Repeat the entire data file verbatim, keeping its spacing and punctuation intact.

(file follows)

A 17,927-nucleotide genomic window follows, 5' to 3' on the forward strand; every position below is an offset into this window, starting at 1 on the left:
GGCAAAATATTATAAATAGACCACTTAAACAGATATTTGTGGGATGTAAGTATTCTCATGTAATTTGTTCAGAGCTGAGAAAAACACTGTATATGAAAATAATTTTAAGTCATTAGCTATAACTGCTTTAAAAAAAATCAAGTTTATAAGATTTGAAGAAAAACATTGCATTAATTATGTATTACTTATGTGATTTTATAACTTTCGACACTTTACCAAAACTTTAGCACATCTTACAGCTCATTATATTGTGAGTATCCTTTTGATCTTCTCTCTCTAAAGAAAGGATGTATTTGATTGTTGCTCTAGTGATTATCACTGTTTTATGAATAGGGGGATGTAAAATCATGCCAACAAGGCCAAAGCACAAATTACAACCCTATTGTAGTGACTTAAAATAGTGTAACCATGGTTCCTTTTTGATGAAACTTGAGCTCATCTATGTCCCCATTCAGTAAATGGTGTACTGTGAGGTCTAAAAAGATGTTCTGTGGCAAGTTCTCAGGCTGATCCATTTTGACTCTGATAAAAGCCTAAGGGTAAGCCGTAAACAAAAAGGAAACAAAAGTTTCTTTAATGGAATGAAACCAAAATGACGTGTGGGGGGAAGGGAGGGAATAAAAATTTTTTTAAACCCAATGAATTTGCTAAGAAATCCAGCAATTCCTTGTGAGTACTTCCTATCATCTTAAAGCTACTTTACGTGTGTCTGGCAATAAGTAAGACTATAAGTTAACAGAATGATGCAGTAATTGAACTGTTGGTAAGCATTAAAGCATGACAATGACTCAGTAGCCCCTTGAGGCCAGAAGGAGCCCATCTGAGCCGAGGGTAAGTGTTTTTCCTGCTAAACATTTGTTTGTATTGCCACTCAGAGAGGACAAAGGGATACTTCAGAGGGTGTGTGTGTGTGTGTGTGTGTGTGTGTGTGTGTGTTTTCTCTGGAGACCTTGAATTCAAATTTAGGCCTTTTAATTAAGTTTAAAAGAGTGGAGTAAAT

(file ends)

A 17,927-nucleotide genomic window follows, 5' to 3' on the forward strand; every position below is an offset into this window, starting at 1 on the left:
GGCAAAATATTATAAATAGACCACTTAAACAGATATTTGTGGGATGTAAGTATTCTCATGTAATTTGTTCAGAGCTGAGAAAAACACTGTATATGAAAATAATTTTAAGTCATTAGCTATAACTGCTTTAAAAAAAATCAAGTTTATAAGATTTGAAGAAAAACATTGCATTAATTATGTATTACTTATGTGATTTTATAACTTTCGACACTTTACCAAAACTTTAGCACATCTTACAGCTCATTATATTGTGAGTATCCTTTTGATCTTCTCTCTCTAAAGAAAGGATGTATTTGATTGTTGCTCTAGTGATTATCACTGTTTTATGAATAGGGGGATGTAAAATCATGCCAACAAGGCCAAAGCACAAATTACAACCCTATTGTAGTGACTTAAAATAGTGTAACCATGGTTCCTTTTTGATGAAACTTGAGCTCATCTATGTCCCCATTCAGTAAATGGTGTACTGTGAGGTCTAAAAAGATGTTCTGTGGCAAGTTCTCAGGCTGATCCATTTTGACTCTGATAAAAGCCTAAGGGTAAGCCGTAAACAAAAAGGAAACAAAAGTTTCTTTAATGGAATGAAACCAAAATGACGTGTGGGGGGAAGGGAGGGAATAAAAATTTTTTTAAACCCAATGAATTTGCTAAGAAATCCAGCAATTCCTTGTGAGTACTTCCTATCATCTTAAAGCTACTTTACGTGTGTCTGGCAATAAGTAAGACTATAAGTTAACAGAATGATGCAGTAATTGAACTGTTGGTAAGCATTAAAGCATGACAATGACTCAGTAGCCCCTTGAGGCCAGAAGGAGCCCATCTGAGCCGAGGGTAAGTGTTTTTCCTGCTAAACATTTGTTTGTATTGCCACTCAGAGAGGACAAAGGGATACTTCAGAGGGTGTGTGTGTGTGTGTGTGTGTGTGTGTGTGTGTGTTTTCTCTGGAGACCTTGAATTCAAATTTAGGCCTTTTAATTAAGTTTAAAAGAGTGGAGTAAAT